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Mir and the art of war

Story by Anthony Springer Jr.

In the weeks leading up to UFC 100’s main event between current heavyweight champion Brock Lesnar (3-1) and interim heavyweight champion Frank Mir (12-3), the smaller, but more technically savvy fighter played the unlikely role of corner man to his much larger opponent.

"I would just come after me - take a chance,” Mir said, offering some unsolicited advice to Lesnar. “'Cause to sit there and play the cat and mouse game with me, and jab and slip and move around, I think that's a slow death for him that he can't possibly win.

"If Brock really comes out and tries to abandon the running at me, heads over heels and just trying to knock, bull rush me over, I honestly think that's his best approach," Mir added.

At this point, it is anyone’s guess on whether the advice is sincere, offered up during a moment of fatigue during one of Mir’s workouts at Striking Unlimited in Las Vegas, or a ploy to get in Lesnar’s head.

In a world in which every mixed martial artist claims to be different, Frank Mir is certainly a different kind of mixed martial artist. When answering questions, Mir refuses to speak in sound bites, opting instead for paragraphs. You’ll rarely hear him utter the now standard pre-fight clichés—“I had a great training camp,” “I’m going to go out there and put on a good performance,” and “I’m 100% for this fight.” After all, Mir has admitted to starting rumors of his own injuries prior to fights to throw off his opponents, something he picked up from Sun Tzu’s classic The Art of War.

As pretentious as this may sound, Mir has already won his UFC 100 bout against the proverbial Goliath—in his mind. For Mir, he recognizes that Lesnar’s advantages are his disadvantages coming into the fight.

“There’s no advantage to being smaller, or we’d have no weight classes. Size can be the advantage when you have fighters of comparable skill. When people say ‘size doesn’t matter,’ everything matters when you have two fighters who are world class,” he said before pointing out Georges St-Pierre’s dismantling of the smaller BJ Penn in January as evidence.

It would be ignorant, and quite possibly insane for Mir to underestimate Lesnar coming into this fight. And though the interim champion holds much more Octagon experience than Lesnar, he is quick to praise Lesnar’s strengths, including his speed and 265-pound frame.

“As far as Brock being too big, he’s not that kind of size,” Mir said in his analysis of Lesnar.

“Being too big can be a disadvantage. If you look at boxing, you don’t see guys weighing 300 pounds that are too successful. In Brock’s case, he’s naturally that big of a guy. He moves quick and he’s agile. That’s one thing I took from our first fight that I made sure I trained for—there were times when I was on the ground and I lost him. I had to watch the tape to see what happened, to watch him rotate from one side of my hips to the other. If he was flat-footed and couldn’t move, I’d recommend that he’d lose some weight. But even his harshest critics aren’t going to say he’s not an explosive athlete.”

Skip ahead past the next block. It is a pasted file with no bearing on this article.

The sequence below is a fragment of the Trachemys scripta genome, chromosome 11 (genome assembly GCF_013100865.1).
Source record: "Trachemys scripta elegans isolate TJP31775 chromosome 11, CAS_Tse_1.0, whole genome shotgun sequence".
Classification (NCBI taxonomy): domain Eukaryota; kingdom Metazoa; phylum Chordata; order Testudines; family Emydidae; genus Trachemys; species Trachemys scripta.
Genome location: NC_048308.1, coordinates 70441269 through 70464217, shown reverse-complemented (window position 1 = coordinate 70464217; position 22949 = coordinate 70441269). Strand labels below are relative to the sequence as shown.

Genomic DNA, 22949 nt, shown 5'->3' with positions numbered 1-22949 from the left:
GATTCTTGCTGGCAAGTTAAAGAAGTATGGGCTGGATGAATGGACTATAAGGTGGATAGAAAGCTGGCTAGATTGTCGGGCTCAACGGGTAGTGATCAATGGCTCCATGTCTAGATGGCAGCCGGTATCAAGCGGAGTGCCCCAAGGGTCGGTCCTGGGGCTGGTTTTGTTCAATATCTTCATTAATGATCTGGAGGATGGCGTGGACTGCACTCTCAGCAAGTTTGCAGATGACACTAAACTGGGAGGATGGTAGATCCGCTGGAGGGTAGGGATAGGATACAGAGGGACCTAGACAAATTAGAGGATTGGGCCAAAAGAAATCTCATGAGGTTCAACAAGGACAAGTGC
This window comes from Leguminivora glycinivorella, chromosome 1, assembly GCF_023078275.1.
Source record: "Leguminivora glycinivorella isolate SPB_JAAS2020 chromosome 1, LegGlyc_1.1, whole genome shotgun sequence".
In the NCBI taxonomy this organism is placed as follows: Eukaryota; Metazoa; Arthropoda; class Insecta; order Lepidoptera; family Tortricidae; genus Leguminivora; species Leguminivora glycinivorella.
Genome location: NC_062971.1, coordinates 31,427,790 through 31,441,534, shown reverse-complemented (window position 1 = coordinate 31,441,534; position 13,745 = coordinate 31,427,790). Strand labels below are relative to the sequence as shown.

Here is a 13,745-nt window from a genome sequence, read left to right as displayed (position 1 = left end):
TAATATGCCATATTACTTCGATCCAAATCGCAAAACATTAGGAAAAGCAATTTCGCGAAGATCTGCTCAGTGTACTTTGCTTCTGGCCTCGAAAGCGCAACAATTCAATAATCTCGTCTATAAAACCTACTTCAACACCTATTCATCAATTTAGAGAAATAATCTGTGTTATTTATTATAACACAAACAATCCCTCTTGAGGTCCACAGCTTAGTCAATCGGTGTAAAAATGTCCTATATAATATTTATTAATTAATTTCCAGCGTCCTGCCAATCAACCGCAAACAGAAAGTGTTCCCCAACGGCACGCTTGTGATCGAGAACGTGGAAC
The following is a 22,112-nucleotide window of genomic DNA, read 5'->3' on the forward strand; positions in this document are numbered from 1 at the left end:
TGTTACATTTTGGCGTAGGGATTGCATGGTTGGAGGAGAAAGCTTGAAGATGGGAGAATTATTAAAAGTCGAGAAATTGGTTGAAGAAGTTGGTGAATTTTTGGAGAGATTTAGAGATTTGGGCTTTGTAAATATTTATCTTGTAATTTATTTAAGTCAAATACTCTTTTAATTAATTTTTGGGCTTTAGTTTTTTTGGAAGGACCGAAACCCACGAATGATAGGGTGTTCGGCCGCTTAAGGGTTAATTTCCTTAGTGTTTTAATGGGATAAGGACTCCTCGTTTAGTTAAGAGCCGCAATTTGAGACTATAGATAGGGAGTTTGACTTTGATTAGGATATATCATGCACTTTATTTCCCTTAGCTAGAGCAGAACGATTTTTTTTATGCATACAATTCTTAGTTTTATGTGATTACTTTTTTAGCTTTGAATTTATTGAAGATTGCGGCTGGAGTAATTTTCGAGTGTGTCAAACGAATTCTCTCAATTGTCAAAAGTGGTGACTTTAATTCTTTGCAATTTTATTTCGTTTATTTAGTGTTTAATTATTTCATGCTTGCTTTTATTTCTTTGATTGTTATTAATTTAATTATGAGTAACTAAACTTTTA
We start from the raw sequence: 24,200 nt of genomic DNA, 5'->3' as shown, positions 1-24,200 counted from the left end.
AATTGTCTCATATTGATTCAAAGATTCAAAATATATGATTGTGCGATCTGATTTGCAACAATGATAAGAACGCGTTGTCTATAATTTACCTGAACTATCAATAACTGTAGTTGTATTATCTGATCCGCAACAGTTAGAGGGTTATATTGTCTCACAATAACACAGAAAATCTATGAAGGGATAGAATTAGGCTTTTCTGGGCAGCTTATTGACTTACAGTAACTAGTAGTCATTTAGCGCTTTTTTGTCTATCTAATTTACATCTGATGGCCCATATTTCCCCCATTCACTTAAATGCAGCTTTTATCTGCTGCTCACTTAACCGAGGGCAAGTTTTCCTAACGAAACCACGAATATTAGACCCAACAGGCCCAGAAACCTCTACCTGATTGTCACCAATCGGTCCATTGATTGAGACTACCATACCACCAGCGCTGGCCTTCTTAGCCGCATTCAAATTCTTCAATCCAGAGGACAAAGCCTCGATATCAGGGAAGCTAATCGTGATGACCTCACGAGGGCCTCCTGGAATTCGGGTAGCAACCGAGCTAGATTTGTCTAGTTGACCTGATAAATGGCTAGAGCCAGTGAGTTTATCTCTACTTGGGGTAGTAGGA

To hear Frank Mir tell it, he’s preparing for a Super Man like version of Brock Lesnar. In Mir’s mind, the Brock Lesnar he’ll be facing Saturday night will be bigger, faster, and stronger, than we’ve ever seen before and will possess more MMA knowledge than a veteran Frank Mir. Training for impossible odds and worst-case scenarios is something that the Bonanza High School graduate makes a habit going into fights. According to Mir, if one prepares for the worst, there are no surprises when the bell sounds.

“A fight is still a fight,” he declared. “You’ve still gotta go out there. You can’t fight perfectly on every night of every competition. People make mistakes throughout the battle. The best boxers don’t always win, the best wrestlers don’t always end up NCAA champions because the other person showed up ready to go to war and didn’t accept that fact that [people said] the other person was better.”

Frank Mir displayed a renewed dedication to the sport of MMA last December when he became the first man to stop Antonio “Minotauro” Nogueira in a fight, besting the Team Black House fighter via TKO. The victory unveiled a new and improved Frank Mir, including some much improved striking. Mir credits his trainer Ken Hahn for his improvement and a renewed love of the sport.

“Honestly, the biggest thing [Hahn] helped me with was falling back in love with martial arts,” Mir says of his trainer who motivated him to begin training year-round. “Going inside of a cage and having somebody try to beat your face in on a daily basis—if you’re not doing it because you love it, I don’t care how much you make. The first couple of days, you’re going to be excited about it, after that, you’re going to say ‘this is not my thing.’”

At this point, it’s safe to say that MMA is Frank Mir’s “thing.” The cerebral approach he takes to training have gotten him over the mental hump of facing a 6’3, 265-pound heavyweight that moves with the speed of a light weight. If Mir is to emerge the victor on Saturday night, he’ll likely surprise many casual fans and maybe even himself in the process.

“I’m willing to say that if Brock throws me, there won’t be any surprises. If I end up tossing Brock in the air with a throw, I’ll even giggle.”

For up to the minute analysis and commentary of UFC 100, follow Fight News writers Anthony Springer Jr (@SimplyAnthony) and Andreas Hale (@AndreasHale) on Twitter.

 

 


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